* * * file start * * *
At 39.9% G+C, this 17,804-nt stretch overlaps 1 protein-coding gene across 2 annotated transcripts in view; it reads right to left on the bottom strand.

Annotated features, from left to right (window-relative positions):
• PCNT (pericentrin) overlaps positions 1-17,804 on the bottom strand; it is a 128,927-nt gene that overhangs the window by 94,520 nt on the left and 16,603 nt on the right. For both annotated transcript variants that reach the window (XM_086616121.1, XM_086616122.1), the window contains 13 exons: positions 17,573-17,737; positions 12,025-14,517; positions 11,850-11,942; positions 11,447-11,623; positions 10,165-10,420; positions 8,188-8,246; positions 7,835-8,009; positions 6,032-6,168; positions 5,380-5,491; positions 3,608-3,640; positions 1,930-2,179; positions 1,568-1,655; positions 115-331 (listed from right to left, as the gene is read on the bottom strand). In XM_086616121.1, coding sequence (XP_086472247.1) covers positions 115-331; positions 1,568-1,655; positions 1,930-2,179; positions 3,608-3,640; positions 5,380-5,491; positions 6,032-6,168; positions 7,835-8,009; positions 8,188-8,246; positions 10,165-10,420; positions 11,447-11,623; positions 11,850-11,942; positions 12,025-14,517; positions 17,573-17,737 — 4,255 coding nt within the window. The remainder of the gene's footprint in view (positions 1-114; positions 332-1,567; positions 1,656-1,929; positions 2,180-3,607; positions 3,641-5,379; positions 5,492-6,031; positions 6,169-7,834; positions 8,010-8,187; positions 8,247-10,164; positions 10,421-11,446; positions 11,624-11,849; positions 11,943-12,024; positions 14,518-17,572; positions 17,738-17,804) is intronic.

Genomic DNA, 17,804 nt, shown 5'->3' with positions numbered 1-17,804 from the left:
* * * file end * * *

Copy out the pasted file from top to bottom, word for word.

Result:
At 39.9% G+C, this 17,804-nt stretch overlaps 1 protein-coding gene across 2 annotated transcripts in view; it reads right to left on the bottom strand.

Annotated features, from left to right (window-relative positions):
• PCNT (pericentrin) overlaps positions 1-17,804 on the bottom strand; it is a 128,927-nt gene that overhangs the window by 94,520 nt on the left and 16,603 nt on the right. For both annotated transcript variants that reach the window (XM_086616121.1, XM_086616122.1), the window contains 13 exons: positions 17,573-17,737; positions 12,025-14,517; positions 11,850-11,942; positions 11,447-11,623; positions 10,165-10,420; positions 8,188-8,246; positions 7,835-8,009; positions 6,032-6,168; positions 5,380-5,491; positions 3,608-3,640; positions 1,930-2,179; positions 1,568-1,655; positions 115-331 (listed from right to left, as the gene is read on the bottom strand). In XM_086616121.1, coding sequence (XP_086472247.1) covers positions 115-331; positions 1,568-1,655; positions 1,930-2,179; positions 3,608-3,640; positions 5,380-5,491; positions 6,032-6,168; positions 7,835-8,009; positions 8,188-8,246; positions 10,165-10,420; positions 11,447-11,623; positions 11,850-11,942; positions 12,025-14,517; positions 17,573-17,737 — 4,255 coding nt within the window. The remainder of the gene's footprint in view (positions 1-114; positions 332-1,567; positions 1,656-1,929; positions 2,180-3,607; positions 3,641-5,379; positions 5,492-6,031; positions 6,169-7,834; positions 8,010-8,187; positions 8,247-10,164; positions 10,421-11,446; positions 11,624-11,849; positions 11,943-12,024; positions 14,518-17,572; positions 17,738-17,804) is intronic.

Genomic DNA, 17,804 nt, shown 5'->3' with positions numbered 1-17,804 from the left: